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Eater Mark Explains How to Get Crispy Skin in Microwaved Baked Potatoes

Posted on Nov 09, 2012

Baked potato makers have long been tempted by the microwave. It's just so much faster. But as we all know, an oven-baked potato is far superior, especially because of its crispy exterior. As I've stated here on The Sporkful, I will permit partial use of the microwave to cook a potato halfway before finishing it in the oven, when time is really a factor. Of course it's not as good as the oven variety, but it's better than starving.

But Eater Mark says he has a technique for microwaving a baked potato that results in crispy skin. Wash the potato, and poke holes in it. Then, follow his instructions:

While the potato is still moist from rinsing, dredge the potato in kosher salt so the entire surface is covered in a dense layer of salt.  Don't worry about and excessive salty flavoring, or a low sodium diet, you can brush off most of the salt after you finish cooking. The salt serves two purposes in cooking the potato. One, it draws water out of the skin and from just below the skin surface and absrob excess moisture as it escapes the potato as it cooks. Secondly, the microwaves will actually heat up the salt crystals to a higher temperature than the potato itself, allowing for a crispy skin layer to develop on the potato.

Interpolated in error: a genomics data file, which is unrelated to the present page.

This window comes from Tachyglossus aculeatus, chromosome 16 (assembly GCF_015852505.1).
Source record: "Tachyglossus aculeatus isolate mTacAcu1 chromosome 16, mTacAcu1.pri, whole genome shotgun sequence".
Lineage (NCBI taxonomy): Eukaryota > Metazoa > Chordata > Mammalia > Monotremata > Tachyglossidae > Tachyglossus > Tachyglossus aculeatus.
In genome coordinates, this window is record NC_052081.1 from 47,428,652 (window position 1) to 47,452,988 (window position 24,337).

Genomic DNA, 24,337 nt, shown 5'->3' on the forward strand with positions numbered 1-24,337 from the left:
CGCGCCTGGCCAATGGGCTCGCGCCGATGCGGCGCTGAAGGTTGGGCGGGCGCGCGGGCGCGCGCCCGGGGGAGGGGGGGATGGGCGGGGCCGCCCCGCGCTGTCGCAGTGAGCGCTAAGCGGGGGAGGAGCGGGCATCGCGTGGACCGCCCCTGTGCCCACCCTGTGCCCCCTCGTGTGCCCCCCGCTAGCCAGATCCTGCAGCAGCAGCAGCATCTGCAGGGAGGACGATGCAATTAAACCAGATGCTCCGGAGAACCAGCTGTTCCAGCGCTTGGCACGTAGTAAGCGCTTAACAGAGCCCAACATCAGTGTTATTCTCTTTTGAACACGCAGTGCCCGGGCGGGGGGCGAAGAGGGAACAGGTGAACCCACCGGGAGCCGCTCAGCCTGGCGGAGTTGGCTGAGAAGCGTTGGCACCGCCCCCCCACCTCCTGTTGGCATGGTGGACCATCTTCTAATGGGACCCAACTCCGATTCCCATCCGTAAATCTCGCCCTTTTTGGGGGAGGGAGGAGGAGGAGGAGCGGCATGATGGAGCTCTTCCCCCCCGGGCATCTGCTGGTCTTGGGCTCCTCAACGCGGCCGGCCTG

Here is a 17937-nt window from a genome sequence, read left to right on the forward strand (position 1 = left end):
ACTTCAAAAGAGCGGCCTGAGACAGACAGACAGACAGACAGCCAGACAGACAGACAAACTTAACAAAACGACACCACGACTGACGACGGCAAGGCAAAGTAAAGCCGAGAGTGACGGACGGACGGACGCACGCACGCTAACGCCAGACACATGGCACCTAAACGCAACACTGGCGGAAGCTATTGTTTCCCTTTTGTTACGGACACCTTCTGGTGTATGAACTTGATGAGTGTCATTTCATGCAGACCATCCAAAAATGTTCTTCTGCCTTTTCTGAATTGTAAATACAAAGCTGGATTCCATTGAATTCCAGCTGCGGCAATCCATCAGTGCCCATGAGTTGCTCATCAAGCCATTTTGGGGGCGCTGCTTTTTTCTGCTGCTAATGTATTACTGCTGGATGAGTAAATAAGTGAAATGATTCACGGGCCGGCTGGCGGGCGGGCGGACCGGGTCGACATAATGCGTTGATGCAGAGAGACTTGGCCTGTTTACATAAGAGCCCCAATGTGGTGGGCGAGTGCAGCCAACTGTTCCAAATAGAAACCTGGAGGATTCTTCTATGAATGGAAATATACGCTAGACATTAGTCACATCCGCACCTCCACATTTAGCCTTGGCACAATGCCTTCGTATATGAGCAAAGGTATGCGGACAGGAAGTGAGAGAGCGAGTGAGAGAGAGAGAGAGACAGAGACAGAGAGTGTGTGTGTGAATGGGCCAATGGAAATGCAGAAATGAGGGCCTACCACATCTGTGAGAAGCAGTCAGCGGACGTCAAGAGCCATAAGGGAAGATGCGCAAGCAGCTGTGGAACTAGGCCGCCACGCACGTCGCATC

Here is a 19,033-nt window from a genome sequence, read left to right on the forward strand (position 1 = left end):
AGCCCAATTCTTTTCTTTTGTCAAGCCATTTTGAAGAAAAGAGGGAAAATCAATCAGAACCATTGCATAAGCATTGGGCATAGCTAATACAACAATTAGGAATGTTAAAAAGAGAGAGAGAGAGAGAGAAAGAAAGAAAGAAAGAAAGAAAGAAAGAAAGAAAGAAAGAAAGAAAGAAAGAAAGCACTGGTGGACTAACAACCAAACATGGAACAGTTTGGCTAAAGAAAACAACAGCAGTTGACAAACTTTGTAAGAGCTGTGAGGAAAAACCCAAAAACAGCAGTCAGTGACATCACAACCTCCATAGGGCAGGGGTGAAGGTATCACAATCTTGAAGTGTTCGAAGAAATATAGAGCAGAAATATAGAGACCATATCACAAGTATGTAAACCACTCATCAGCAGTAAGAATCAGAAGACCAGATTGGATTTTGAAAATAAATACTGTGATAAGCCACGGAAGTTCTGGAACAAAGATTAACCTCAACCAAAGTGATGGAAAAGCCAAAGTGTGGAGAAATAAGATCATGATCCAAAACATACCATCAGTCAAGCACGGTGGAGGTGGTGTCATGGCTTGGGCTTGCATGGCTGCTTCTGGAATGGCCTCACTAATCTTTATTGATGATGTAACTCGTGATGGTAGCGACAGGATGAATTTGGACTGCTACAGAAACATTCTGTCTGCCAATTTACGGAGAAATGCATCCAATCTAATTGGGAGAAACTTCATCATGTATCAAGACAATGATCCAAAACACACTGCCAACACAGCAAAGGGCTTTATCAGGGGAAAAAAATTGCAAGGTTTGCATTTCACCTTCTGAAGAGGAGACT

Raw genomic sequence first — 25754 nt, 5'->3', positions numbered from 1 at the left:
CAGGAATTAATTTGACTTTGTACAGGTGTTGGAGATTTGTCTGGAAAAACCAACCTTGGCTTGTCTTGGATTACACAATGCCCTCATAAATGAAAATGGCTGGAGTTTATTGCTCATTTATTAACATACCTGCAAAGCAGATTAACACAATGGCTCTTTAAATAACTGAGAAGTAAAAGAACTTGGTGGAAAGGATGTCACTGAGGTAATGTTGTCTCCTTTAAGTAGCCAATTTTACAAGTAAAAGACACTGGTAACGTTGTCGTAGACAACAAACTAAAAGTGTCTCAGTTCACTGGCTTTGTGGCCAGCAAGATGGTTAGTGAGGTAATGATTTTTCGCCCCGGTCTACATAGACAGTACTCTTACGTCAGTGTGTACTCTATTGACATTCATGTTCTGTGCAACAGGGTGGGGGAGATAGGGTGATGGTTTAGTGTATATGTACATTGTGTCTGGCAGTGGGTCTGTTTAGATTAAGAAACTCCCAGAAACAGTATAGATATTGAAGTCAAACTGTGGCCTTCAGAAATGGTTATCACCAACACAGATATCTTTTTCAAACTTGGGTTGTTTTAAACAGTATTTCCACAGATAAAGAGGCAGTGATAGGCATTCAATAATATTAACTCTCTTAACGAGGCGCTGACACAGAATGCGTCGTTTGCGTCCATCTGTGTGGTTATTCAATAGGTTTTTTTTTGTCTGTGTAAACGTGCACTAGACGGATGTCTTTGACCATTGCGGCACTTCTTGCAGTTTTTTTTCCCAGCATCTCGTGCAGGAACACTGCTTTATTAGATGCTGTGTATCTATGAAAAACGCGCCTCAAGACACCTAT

I have a full powered microwave and usually cook on high for about 10 minutes. This will vary by microwave and by size and number of potatoes, you'll have to use trial and error to optimize this for your needs. The potato will be done when the skin layer has begun to separate from the meat below AND when you gently squeeze it, you will feel the meat of the potato start to fracture straight through. But wait, here is the most important step in ensuring a fluffy, tasty interior to your potato.  At this point, leave the potato in the microwave and close the door. Like a good steak, the potato needs to rest 3 to 4 minutes, allowing the heat to evenly dissipate throughout the potato and for an even breakdown in it's cellular structure. After the resting period, brush off any excess salt and enjoy!

Thanks Mark, for sharing this concept, I look forward to trying it. And eaters out there, if you give it a whirl, let me know how it goes!

Photo: Flickr CC / cookipedia

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